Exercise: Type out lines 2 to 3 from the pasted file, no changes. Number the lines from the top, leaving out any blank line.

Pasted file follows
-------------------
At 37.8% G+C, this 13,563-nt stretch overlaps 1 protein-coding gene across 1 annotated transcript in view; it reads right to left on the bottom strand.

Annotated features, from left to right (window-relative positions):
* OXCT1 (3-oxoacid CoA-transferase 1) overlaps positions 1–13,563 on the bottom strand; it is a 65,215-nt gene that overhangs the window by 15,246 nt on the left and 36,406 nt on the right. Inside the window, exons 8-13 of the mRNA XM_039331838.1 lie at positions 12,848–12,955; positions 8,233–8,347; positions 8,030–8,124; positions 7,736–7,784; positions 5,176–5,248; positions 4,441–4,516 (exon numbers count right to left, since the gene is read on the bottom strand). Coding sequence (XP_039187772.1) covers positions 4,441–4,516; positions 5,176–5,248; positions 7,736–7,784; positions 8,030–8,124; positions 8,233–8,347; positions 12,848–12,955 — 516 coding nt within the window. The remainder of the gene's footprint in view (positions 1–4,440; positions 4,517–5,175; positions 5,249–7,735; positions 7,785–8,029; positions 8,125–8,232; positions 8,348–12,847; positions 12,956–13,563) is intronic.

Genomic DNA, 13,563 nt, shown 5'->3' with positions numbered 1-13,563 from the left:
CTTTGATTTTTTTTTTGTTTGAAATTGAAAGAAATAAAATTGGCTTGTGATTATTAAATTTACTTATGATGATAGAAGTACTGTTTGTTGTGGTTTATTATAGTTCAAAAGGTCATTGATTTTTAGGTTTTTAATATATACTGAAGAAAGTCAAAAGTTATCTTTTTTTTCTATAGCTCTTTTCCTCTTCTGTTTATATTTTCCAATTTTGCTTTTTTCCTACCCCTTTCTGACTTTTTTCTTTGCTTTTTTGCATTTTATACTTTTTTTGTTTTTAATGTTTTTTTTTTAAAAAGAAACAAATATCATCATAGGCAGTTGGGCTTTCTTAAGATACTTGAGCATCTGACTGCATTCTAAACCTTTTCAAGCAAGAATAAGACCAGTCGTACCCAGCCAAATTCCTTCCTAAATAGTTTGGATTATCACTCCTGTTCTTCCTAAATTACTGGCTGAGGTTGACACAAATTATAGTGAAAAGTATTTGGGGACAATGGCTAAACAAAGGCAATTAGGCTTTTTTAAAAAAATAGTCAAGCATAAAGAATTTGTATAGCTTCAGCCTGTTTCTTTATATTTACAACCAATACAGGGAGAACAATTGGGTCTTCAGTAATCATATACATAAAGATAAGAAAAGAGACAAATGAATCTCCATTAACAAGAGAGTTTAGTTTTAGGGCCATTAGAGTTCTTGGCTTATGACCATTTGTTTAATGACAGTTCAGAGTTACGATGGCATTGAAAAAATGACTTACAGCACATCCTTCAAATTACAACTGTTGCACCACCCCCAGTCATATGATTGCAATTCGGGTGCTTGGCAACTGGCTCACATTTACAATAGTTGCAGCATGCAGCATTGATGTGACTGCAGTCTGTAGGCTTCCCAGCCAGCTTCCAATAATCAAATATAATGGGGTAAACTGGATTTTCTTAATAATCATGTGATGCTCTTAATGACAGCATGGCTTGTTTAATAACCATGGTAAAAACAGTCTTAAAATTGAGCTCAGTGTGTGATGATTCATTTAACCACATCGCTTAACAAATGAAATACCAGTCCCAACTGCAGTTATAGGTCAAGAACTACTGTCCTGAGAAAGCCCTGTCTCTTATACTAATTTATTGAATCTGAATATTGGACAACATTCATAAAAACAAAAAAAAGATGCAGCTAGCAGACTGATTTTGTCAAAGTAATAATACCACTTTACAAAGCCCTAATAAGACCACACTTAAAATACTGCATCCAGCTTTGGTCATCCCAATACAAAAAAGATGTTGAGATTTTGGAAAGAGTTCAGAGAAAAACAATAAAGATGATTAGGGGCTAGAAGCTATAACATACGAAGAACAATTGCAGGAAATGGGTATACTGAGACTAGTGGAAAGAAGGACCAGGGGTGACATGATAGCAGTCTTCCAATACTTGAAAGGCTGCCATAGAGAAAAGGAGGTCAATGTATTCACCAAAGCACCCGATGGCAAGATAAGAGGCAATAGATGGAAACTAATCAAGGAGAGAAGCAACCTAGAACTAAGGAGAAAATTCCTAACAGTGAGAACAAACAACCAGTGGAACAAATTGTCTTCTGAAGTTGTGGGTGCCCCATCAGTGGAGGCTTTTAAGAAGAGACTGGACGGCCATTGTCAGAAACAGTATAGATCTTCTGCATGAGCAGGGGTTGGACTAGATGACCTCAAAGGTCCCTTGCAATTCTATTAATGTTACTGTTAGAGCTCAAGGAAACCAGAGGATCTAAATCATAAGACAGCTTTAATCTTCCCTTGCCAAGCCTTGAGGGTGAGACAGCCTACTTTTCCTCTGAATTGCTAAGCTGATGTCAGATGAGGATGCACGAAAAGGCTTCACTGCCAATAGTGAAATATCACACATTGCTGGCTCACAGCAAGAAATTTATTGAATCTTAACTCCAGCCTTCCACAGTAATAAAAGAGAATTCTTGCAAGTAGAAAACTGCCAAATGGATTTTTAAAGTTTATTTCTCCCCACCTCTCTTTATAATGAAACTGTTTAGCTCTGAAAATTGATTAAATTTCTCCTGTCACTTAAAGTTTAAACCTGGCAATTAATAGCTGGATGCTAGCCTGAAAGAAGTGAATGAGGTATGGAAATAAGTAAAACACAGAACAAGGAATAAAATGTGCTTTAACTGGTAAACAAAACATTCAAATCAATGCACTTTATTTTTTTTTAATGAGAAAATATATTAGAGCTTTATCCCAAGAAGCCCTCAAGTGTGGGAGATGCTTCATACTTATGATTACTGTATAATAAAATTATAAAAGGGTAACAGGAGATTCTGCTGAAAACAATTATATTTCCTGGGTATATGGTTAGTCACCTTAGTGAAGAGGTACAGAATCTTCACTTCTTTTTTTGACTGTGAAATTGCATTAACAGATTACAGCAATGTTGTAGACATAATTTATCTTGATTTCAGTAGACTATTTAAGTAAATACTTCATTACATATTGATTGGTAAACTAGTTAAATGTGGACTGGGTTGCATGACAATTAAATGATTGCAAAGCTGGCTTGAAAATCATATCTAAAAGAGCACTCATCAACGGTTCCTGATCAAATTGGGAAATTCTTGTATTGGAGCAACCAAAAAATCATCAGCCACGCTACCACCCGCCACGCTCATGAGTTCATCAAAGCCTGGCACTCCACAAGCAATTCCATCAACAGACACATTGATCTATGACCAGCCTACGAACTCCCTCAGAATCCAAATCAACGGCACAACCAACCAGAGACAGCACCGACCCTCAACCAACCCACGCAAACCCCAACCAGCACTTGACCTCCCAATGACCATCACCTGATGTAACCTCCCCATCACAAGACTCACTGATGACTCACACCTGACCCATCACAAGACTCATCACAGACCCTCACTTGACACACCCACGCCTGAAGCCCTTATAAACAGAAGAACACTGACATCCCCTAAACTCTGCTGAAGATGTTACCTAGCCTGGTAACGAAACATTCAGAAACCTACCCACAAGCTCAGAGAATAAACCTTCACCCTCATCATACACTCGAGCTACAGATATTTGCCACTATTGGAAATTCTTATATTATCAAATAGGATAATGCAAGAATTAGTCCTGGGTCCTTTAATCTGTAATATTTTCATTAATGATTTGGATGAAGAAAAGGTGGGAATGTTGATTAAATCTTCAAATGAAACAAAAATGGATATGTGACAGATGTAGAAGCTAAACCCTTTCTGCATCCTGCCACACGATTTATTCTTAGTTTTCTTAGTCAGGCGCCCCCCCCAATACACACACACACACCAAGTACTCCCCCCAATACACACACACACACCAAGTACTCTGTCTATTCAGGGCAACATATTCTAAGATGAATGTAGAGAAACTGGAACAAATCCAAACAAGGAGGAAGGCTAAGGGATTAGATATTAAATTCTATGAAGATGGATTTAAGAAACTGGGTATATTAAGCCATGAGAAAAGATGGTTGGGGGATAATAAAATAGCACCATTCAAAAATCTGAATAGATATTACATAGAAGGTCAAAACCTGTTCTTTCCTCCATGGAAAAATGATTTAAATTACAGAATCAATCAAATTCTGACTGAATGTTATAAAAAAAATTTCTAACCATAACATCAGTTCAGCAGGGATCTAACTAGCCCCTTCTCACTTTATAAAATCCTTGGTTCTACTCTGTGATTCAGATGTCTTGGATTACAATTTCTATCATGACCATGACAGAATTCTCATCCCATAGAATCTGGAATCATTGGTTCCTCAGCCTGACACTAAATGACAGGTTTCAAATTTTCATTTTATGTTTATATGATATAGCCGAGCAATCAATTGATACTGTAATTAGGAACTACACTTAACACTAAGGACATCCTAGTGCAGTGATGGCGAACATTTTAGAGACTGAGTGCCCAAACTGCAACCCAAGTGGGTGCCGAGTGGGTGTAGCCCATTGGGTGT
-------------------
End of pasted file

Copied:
Annotated features, from left to right (window-relative positions):
* OXCT1 (3-oxoacid CoA-transferase 1) overlaps positions 1–13,563 on the bottom strand; it is a 65,215-nt gene that overhangs the window by 15,246 nt on the left and 36,406 nt on the right. Inside the window, exons 8-13 of the mRNA XM_039331838.1 lie at positions 12,848–12,955; positions 8,233–8,347; positions 8,030–8,124; positions 7,736–7,784; positions 5,176–5,248; positions 4,441–4,516 (exon numbers count right to left, since the gene is read on the bottom strand). Coding sequence (XP_039187772.1) covers positions 4,441–4,516; positions 5,176–5,248; positions 7,736–7,784; positions 8,030–8,124; positions 8,233–8,347; positions 12,848–12,955 — 516 coding nt within the window. The remainder of the gene's footprint in view (positions 1–4,440; positions 4,517–5,175; positions 5,249–7,735; positions 7,785–8,029; positions 8,125–8,232; positions 8,348–12,847; positions 12,956–13,563) is intronic.